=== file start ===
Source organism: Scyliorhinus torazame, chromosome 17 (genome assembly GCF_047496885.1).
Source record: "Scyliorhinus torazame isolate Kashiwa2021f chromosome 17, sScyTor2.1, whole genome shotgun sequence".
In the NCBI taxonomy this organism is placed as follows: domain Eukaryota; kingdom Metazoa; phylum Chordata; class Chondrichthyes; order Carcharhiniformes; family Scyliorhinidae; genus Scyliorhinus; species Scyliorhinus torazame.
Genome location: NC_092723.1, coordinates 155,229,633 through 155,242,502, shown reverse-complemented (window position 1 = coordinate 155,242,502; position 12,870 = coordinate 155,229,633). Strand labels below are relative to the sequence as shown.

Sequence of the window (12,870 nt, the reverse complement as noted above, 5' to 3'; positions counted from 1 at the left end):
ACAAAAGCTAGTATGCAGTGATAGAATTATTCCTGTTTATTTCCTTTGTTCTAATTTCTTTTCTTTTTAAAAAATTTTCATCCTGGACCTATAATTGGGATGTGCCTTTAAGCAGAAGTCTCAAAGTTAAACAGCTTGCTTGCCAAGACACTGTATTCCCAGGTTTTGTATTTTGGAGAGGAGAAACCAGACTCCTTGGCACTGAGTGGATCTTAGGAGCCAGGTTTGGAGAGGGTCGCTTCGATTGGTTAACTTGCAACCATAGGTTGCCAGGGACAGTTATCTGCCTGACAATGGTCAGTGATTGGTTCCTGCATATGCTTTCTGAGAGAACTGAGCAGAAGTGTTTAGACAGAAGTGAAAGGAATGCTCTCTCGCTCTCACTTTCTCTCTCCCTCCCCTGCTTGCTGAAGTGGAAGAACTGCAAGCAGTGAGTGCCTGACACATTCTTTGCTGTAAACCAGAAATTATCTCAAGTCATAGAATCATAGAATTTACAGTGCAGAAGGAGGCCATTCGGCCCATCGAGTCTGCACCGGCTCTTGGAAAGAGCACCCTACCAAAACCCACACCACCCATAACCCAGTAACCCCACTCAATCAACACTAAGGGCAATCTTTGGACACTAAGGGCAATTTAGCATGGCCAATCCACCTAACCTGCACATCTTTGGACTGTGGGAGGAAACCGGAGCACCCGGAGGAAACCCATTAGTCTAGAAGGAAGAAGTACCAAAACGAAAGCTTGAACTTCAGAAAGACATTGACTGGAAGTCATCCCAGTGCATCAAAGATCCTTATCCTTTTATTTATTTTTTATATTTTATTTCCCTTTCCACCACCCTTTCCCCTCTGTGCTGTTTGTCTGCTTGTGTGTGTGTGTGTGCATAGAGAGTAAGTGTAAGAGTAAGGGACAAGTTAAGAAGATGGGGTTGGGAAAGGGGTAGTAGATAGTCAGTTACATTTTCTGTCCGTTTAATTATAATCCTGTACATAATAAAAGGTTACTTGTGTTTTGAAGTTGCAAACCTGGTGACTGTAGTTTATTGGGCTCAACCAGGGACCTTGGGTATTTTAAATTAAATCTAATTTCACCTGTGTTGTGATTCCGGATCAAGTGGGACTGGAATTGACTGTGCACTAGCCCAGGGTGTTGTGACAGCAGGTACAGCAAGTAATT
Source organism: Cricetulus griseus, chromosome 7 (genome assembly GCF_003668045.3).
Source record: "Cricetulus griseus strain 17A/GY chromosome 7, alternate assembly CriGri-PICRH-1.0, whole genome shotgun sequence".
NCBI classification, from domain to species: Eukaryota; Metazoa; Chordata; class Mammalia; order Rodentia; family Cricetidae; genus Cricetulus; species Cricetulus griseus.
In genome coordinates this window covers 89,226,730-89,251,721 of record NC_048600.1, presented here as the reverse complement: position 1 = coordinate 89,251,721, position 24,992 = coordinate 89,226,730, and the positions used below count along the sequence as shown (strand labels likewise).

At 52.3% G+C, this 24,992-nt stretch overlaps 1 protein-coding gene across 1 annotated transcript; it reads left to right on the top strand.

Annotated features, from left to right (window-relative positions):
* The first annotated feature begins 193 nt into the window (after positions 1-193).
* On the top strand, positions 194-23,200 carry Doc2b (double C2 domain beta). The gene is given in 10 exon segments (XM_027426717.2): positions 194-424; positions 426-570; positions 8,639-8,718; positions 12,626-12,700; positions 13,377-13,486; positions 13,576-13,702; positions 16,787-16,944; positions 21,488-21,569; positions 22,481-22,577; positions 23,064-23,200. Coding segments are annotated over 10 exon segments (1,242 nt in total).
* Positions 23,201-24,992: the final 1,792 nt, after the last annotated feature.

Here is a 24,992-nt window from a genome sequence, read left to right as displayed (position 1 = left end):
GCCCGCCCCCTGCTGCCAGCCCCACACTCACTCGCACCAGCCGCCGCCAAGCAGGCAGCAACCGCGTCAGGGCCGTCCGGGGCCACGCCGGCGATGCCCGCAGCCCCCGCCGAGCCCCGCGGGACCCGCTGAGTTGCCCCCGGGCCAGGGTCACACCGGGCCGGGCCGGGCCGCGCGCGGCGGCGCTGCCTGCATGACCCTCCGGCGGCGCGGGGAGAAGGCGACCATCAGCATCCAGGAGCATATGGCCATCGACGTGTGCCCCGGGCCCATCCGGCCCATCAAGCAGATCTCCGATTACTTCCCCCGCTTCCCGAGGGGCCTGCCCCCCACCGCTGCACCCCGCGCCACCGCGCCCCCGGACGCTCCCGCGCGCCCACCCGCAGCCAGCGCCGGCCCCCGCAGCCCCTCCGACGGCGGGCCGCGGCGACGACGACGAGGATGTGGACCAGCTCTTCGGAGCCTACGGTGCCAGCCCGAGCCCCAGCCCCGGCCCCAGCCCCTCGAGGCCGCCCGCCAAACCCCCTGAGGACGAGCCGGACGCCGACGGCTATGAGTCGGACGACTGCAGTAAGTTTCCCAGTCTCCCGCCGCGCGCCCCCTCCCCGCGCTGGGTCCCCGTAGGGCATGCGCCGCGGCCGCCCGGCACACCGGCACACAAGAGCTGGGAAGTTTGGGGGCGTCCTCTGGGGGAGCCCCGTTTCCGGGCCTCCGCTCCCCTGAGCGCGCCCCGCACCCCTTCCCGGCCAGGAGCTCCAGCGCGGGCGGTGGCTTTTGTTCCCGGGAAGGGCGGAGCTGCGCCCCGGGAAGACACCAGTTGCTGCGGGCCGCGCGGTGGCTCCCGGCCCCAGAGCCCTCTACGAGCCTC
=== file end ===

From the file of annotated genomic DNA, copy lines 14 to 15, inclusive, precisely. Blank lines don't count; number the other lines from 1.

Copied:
* On the top strand, positions 194-23,200 carry Doc2b (double C2 domain beta). The gene is given in 10 exon segments (XM_027426717.2): positions 194-424; positions 426-570; positions 8,639-8,718; positions 12,626-12,700; positions 13,377-13,486; positions 13,576-13,702; positions 16,787-16,944; positions 21,488-21,569; positions 22,481-22,577; positions 23,064-23,200. Coding segments are annotated over 10 exon segments (1,242 nt in total).
* Positions 23,201-24,992: the final 1,792 nt, after the last annotated feature.